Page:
At THE DARK SIRE we are incredible fans of the Gothic genre. Our go to author is Edgar Allan Poe. Who can deny the dark, eerie settings in stories like The Fall of the House of Usher or The Pit and the Pendulum? His critics at the time accused him of being too heavily influenced by German authors. But if that were the case, who influenced the German writers? Now, for me, all of this begs the question: Where did the Gothic genre come from? Someone had to write the first story, and succeeding authors had to build on that. So, I did the research (just in case there were other fans of the genre like me out there) and, with the sources of John Mullan, the Lord Northcliffe Professor of Modern English Literature at University College London and the other researchers at the British Library, I discovered:
Gothic fiction began as a sophisticated joke. Horace Walpole first applied the word Gothic in The Castle of Otranto: A Gothic Story, published in 1764. When he used the word, it meant something like barbarous, having devolved from a word used in the Middle Ages. Walpole pretended that the story itself was an antique relic – complete with a preface that claims a translator discovered the tale – and was published in Italian in 1529. According to this origin story, the book was discovered “in the library of an ancient Catholic family in the north of England.” The story itself, “founded on truth,” was written three or four centuries earlier still. Some readers were duly deceived by this fiction and aggrieved when it was revealed to be a modern fake.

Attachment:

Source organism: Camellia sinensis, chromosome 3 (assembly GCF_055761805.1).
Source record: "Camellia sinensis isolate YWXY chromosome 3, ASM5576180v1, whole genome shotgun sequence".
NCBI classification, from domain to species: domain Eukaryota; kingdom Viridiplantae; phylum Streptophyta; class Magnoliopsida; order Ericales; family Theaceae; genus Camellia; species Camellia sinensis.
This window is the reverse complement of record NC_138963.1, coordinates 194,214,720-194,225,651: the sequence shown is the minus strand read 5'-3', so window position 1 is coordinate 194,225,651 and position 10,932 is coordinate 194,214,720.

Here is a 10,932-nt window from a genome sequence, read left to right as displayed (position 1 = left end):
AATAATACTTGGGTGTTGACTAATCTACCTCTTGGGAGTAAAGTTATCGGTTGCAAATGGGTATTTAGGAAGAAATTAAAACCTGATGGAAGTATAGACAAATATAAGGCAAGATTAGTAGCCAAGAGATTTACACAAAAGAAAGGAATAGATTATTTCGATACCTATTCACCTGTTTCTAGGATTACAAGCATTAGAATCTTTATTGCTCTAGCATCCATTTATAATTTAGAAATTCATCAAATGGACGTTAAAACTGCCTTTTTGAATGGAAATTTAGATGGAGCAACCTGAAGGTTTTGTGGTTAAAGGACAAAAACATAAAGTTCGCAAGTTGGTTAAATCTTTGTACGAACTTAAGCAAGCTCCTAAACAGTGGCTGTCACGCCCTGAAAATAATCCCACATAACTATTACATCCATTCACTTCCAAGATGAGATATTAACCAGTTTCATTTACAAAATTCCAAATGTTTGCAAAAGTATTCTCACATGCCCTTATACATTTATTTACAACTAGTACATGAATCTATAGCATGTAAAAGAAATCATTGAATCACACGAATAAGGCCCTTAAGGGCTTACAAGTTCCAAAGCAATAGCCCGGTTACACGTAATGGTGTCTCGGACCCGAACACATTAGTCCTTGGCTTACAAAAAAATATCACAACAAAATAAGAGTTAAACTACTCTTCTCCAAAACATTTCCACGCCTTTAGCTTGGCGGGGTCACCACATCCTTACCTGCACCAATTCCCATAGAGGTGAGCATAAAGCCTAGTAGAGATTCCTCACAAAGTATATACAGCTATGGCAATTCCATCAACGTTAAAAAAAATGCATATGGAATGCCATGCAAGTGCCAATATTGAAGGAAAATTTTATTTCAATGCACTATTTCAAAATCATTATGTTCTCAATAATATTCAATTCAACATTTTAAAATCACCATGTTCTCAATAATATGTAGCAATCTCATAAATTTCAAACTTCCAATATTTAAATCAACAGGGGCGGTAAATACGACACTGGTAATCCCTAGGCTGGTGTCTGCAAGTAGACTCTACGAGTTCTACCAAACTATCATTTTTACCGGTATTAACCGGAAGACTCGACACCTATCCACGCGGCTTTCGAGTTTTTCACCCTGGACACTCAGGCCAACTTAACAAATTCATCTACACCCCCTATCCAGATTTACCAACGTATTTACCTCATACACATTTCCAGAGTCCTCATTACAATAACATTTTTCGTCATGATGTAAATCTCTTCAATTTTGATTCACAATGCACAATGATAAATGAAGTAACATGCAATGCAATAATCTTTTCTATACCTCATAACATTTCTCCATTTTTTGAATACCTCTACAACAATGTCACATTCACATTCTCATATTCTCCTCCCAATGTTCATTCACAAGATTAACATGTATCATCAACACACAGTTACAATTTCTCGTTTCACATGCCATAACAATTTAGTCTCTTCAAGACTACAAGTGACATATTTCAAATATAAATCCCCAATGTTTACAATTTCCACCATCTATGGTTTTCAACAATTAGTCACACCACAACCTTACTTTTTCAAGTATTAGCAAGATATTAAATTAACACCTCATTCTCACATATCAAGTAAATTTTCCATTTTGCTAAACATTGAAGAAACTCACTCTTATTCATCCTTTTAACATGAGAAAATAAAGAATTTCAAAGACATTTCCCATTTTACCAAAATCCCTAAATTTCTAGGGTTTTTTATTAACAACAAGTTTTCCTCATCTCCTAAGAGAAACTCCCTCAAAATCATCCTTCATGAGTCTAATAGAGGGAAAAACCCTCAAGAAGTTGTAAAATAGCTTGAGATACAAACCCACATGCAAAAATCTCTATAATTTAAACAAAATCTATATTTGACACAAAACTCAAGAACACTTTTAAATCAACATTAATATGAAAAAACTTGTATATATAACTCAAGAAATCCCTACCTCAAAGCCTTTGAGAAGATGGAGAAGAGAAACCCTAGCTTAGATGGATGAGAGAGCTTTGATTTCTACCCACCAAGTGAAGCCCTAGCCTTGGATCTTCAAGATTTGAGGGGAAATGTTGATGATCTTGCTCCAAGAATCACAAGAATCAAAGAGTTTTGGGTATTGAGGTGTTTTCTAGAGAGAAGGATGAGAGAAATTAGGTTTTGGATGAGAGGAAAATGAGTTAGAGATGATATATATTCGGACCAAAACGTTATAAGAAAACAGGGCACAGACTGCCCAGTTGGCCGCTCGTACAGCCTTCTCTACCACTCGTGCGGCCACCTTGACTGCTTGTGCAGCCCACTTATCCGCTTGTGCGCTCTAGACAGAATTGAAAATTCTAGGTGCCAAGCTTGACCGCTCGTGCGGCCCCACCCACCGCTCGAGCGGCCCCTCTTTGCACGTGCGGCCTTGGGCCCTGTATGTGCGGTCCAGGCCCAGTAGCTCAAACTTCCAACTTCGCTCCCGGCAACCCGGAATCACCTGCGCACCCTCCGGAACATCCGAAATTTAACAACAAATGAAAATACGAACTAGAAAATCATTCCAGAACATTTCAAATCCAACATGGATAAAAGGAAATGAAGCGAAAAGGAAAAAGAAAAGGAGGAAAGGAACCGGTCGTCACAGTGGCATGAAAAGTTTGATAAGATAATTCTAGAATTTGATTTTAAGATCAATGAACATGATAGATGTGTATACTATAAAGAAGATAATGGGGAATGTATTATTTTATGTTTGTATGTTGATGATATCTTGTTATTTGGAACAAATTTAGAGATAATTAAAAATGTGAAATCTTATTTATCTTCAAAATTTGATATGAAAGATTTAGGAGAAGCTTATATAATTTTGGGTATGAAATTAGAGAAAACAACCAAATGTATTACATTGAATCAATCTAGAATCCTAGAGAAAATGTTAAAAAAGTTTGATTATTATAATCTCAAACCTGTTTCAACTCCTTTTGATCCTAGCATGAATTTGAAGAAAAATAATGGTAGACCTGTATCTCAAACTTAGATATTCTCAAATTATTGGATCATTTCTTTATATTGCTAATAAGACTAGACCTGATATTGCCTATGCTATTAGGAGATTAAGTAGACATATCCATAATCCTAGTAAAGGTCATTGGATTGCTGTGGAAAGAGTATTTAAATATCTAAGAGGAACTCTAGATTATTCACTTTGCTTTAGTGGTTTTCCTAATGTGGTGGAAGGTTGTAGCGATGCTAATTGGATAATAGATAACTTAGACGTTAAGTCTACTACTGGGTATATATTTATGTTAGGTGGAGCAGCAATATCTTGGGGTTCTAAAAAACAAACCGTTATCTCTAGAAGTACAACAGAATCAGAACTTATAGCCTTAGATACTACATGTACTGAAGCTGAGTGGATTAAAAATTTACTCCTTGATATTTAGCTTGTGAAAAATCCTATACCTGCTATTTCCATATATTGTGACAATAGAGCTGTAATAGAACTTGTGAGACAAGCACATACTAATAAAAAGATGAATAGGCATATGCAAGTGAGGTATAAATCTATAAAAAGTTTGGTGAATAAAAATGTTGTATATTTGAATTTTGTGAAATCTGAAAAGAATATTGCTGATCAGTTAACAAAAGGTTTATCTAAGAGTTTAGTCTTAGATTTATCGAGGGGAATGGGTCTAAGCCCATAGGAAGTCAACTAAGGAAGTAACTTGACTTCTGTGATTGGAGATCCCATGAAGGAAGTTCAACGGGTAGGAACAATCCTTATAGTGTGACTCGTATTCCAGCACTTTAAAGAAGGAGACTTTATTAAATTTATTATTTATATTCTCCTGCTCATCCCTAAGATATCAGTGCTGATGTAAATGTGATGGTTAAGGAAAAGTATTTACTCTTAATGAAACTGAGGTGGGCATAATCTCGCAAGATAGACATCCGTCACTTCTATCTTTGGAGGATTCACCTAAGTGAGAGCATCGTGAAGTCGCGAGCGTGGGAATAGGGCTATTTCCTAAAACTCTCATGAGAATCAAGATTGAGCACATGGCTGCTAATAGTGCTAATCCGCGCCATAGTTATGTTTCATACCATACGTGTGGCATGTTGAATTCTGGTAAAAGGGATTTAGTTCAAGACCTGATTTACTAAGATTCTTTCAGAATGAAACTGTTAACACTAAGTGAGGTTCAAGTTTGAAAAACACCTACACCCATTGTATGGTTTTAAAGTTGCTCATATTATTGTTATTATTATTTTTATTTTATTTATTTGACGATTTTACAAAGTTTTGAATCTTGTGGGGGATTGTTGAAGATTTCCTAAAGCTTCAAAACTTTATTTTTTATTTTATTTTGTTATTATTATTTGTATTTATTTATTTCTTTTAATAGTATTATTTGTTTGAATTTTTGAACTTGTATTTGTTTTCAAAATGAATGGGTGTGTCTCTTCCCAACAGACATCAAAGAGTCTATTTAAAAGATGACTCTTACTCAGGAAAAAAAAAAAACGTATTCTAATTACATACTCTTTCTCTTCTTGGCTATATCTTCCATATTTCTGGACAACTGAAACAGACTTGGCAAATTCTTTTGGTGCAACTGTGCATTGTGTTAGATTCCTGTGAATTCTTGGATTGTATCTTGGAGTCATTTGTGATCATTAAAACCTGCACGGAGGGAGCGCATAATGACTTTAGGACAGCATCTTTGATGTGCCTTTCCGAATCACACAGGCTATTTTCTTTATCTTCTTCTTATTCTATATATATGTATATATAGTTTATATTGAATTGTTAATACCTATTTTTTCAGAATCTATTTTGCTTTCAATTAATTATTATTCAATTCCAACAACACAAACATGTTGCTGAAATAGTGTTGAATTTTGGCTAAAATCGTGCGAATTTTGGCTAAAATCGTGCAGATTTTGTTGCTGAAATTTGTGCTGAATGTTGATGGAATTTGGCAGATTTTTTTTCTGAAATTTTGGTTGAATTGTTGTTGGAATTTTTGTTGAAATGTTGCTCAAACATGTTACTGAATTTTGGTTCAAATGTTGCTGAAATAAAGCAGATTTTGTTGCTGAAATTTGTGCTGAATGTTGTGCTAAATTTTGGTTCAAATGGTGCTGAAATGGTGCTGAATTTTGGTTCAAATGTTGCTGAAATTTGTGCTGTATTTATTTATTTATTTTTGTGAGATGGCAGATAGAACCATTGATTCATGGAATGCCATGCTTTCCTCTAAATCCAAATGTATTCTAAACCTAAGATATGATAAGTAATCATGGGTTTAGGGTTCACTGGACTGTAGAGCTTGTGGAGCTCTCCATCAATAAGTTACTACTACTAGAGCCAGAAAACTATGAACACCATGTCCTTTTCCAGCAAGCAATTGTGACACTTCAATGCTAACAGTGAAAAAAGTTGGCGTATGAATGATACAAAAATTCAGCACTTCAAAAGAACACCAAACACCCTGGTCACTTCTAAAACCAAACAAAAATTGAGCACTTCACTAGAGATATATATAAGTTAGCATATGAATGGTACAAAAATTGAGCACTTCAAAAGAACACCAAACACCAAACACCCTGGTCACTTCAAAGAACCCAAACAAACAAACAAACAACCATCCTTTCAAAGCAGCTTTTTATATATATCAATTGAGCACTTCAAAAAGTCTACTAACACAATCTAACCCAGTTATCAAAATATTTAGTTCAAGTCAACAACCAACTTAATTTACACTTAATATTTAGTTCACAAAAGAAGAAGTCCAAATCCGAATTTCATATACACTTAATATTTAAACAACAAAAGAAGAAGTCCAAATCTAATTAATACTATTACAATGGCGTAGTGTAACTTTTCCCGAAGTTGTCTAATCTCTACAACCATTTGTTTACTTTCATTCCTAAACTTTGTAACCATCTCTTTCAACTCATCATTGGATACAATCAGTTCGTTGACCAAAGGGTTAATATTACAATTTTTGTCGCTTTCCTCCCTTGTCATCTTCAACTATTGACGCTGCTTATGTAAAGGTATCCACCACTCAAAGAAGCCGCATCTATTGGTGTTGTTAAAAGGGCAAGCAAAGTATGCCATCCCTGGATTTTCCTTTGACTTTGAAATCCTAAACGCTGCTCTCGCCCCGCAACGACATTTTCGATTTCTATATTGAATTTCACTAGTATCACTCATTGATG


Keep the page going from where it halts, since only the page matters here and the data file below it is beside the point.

The novel itself tells a supernatural tale in which Manfred, the gloomy Prince of Otranto, develops an irresistible passion for the beautiful young woman who was to have married his son and heir. The novel opens memorably with this son being crushed to death by the huge helmet from a statue of a previous Prince of Otranto, and throughout the novel the very fabric of the castle comes to supernatural life until villainy is defeated. Walpole, who made his own house at Strawberry Hill into a mock-Gothic building, had discovered a fictional territory that has been exploited ever since. According to Professor Mullan, Gothic involves the supernatural (or the promise of the supernatural), and it often involves the discovery of mysterious elements of antiquity, and it usually takes its protagonists into strange or frightening old buildings. With this imagery in mind, Walpole was trying to recreate the visual and physicality of the Gothic in real life.
In the 1790s, novelists rediscovered the world that Walpole had imagined. The queen of Gothic novelists at that time was Ann Radcliffe. Her most famous novel, The Mysteries of Udolpho (1794) took its title from the name of a fictional Italian castle where much of the action is set. Like Walpole, she created a brooding aristocratic villain, Montoni, to threaten her resourceful virgin heroine, Emily, with an unspeakable fate. All of Radcliffe’s other novels are set in foreign lands, often with lengthy descriptions of sublime scenery. Udolpho is set amongst the dark and looming Apennine Mountains. Radcliffe was known to derive her settings from travel books. While other authors of the time chose Gothic for their subtitle, Radcliffe chose a different word to accompany the title on the front cover: Romance. Around this time, Minerva Press was providing reading material to the eager public who was hungry for this new kind of fiction.